Step 1: Identify the problem
Step 2: Prepare your vehicle to access the bellows
Step 3: Remove the steering knuckle and rack and pinion bellows
Step 4: Install the new rack and pinion bellows
Step 5: Continue reassembly
Where can I get a mechanic?
The rack and pinion bellows are soft plastic sleeves that protect the steering rod (or rack) from water and dirt. This protection must be in good condition and airtight to ensure the safety of the vehicle’s steering.
It is a relatively simple operation, using a systematic and rigorous procedure. One of the only difficulties is the accessibility of the bellows, more or less accessible depending on the car.
Follow this step by step guide on how to change the rack bellows.
1. Identify the problem
The steering rack is usually attached to the engine cradle and is connected to the wheels by tie rods and ball joints.
It has two steering bellows, one on each side.
The rack is driven by the steering column and is connected to the steering wheel.
Check the condition of the bellows.
Look carefully at the two steering bellows once you have located the steering rack.
If they are punctured, cracked or torn, you must replace them.
2. Prepare your vehicle to access the bellows
Start by lifting your vehicle and removing the wheel that has the bellows to be replaced.
Place your car in a flat, stable area.
Apply the handbrake.
Put a chock on the rear wheel opposite the side to be lifted.
Raise the front on the side of the bellows to be replaced with a jack.
Add a support stand under the vehicle to secure your workstation.
Remove the wheel.
3. Remove the steering ball and rack, and pinion bellows
Turn the steering so that the steering ball is as far out as possible.
Loosen the lock nut on the steering tie rod with the correct size open-end spanner, giving a sharp tap in the direction of loosening (anti-clockwise).
Important: In a few rare cases, this is a left-hand step. In this case, the loosening is clockwise.
Spray the steering knuckle nut with a degreaser and then loosen it.
If it is difficult to loosen, retighten and loosen the nut several times, soaking the part with the release agent.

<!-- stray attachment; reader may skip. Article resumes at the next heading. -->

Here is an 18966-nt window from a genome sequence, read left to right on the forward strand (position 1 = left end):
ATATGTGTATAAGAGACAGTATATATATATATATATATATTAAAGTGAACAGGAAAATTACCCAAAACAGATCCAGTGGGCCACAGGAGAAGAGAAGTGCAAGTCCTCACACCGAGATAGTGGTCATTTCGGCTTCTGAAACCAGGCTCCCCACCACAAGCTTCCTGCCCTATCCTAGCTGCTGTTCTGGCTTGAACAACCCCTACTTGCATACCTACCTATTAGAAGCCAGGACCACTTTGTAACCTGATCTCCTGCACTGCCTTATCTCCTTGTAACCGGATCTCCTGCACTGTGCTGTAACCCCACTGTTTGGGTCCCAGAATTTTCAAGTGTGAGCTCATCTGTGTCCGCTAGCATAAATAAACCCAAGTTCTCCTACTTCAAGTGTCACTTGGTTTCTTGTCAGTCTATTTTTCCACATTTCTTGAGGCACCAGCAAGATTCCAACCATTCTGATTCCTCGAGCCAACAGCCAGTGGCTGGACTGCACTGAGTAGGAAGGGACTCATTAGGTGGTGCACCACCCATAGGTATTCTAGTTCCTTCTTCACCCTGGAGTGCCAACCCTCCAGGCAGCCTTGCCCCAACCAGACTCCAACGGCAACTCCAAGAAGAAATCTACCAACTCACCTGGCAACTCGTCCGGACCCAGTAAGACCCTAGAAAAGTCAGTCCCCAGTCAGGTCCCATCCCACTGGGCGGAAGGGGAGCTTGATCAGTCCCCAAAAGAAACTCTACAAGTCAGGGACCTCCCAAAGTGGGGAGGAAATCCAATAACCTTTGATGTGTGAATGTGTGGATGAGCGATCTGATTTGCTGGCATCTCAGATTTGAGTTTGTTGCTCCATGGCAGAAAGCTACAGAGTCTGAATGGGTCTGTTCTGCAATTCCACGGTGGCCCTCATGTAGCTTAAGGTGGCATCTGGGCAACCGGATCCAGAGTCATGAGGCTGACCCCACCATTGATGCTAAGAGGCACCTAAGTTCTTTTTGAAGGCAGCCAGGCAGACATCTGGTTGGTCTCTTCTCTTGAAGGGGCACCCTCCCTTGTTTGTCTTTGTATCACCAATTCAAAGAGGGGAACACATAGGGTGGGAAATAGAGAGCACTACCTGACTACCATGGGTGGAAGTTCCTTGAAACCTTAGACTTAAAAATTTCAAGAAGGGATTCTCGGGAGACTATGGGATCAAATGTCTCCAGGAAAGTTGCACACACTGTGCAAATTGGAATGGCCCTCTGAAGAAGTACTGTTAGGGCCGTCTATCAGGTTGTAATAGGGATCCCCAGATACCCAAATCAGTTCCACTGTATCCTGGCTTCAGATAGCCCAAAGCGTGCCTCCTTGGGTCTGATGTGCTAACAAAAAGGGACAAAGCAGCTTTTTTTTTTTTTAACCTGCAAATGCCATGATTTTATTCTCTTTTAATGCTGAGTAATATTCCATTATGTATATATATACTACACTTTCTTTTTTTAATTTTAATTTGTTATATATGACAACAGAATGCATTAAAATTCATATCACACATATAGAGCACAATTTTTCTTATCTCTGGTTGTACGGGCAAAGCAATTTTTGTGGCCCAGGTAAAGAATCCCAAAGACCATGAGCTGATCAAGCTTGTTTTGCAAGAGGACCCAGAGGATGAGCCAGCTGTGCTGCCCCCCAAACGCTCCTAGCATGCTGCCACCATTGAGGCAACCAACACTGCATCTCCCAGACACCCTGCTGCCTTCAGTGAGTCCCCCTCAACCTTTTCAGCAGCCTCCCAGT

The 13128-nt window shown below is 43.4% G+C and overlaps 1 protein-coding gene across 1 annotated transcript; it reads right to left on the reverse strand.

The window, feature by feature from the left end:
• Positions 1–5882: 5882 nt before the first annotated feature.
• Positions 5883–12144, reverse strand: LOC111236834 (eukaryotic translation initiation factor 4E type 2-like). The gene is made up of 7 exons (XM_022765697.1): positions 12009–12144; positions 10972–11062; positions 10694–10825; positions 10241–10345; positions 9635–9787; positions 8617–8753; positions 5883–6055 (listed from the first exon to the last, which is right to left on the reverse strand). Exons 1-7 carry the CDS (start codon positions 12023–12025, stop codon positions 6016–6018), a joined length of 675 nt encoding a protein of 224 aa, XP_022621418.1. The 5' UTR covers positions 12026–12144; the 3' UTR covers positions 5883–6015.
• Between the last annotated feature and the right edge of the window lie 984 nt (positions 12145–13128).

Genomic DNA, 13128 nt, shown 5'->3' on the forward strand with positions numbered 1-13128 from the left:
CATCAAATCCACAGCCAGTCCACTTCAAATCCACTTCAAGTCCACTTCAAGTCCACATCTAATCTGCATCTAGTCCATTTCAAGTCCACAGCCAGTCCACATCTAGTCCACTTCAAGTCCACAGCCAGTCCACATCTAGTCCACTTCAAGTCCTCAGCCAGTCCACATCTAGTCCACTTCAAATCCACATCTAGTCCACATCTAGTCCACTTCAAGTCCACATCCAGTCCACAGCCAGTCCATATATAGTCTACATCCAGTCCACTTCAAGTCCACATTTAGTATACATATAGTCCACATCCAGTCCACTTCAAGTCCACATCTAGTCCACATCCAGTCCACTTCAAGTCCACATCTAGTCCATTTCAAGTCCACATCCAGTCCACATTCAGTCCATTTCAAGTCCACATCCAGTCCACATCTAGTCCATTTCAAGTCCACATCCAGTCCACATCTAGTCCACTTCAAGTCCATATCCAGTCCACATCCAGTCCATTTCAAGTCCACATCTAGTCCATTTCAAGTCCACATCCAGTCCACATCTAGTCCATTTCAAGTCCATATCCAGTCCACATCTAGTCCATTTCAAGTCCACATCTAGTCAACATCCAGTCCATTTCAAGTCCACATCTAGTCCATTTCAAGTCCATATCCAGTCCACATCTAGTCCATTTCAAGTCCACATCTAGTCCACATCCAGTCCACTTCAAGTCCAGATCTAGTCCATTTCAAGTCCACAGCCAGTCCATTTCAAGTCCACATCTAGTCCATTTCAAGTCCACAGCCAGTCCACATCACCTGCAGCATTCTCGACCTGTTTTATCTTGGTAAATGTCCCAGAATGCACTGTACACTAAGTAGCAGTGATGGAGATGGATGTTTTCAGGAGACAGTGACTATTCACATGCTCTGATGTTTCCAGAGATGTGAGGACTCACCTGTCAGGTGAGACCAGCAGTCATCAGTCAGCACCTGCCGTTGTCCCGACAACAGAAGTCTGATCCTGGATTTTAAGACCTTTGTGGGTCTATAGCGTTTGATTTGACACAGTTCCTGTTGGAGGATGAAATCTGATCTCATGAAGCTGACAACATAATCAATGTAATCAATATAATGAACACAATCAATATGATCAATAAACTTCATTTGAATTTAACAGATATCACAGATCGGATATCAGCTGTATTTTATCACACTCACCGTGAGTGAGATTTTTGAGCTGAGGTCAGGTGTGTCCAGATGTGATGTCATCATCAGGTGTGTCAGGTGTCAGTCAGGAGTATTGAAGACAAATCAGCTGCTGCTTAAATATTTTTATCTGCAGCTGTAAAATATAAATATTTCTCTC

Use a ball joint remover to release the ball joint that is conically pressed into the hub mounting.
Good to know: If you do not have a ball puller, place a large hammer against the hub eyelet where the ball is pressed in. With a smaller hammer, strike sharp blows on the opposite side in a rhythmic manner (be careful with the ball joint thread). If done correctly, this action will unlock the ball joint.
Before unscrewing the ball from the link, bring the locknut into contact with the link and mark the position of the nut to the ball with paint.
This precaution allows the ball joint to be precisely repositioned in the connecting rod when reassembling, avoiding a costly wheel alignment.
Unscrew the ball joint. If its thread is seized, heat it with a gas torch or, better still, with an oxyacetylene torch.
Remove the ball joint.
Remove the two clamps and remove the defective bellows.
4. Fit the new rack bellows
Important: Before refitting the bellows, check that there is no play in the tie rod and the steering ball joint.
Clean any dirt from the steering rod and the outer link part so that the new bellows will not be dirty when you fit them.
Grease the steering bar.
Oil the bellows.
Refit the bellows and tighten the two clamps.
Good to know: the clamps are usually supplied with the bellows.
5. Continue reassembly
Reverse the steps for reassembly.
Replace the screwed-in ball joint in the same position as during disassembly.
Tighten the ball joint nut, the tie rod lock nut and the wheel to the torques specified in the vehicle’s technical journal. The average torque values for a car are:
5 daN.m for the tie rod lock nut;
3 to 4 daN.m for the steering knuckle nut;
8 to 10 daN.m for the sheet metal rim;
9 to 12 daN.m for the aluminium rim.
Important: if the ball joint turns in its housing, press it with a lever while leaning on the frame.
Check the tightness of all the fasteners.
Good to know: Do not put away the corresponding tool until the tightening is done. If in doubt, always check again.
Put the vehicle back on the ground and carry out a test run.
Below you will find a list of the materials needed to change a rack and pinion bellows.
Rack and pinion puller
Disposable latex gloves
Can I get a mechanic instead?
Not feeling confident to DIY this task? Don’t worry; you can call Seeker Motorsport in Clayton. They’ll get the job done for you. Please, remember to share your experience in the comments below.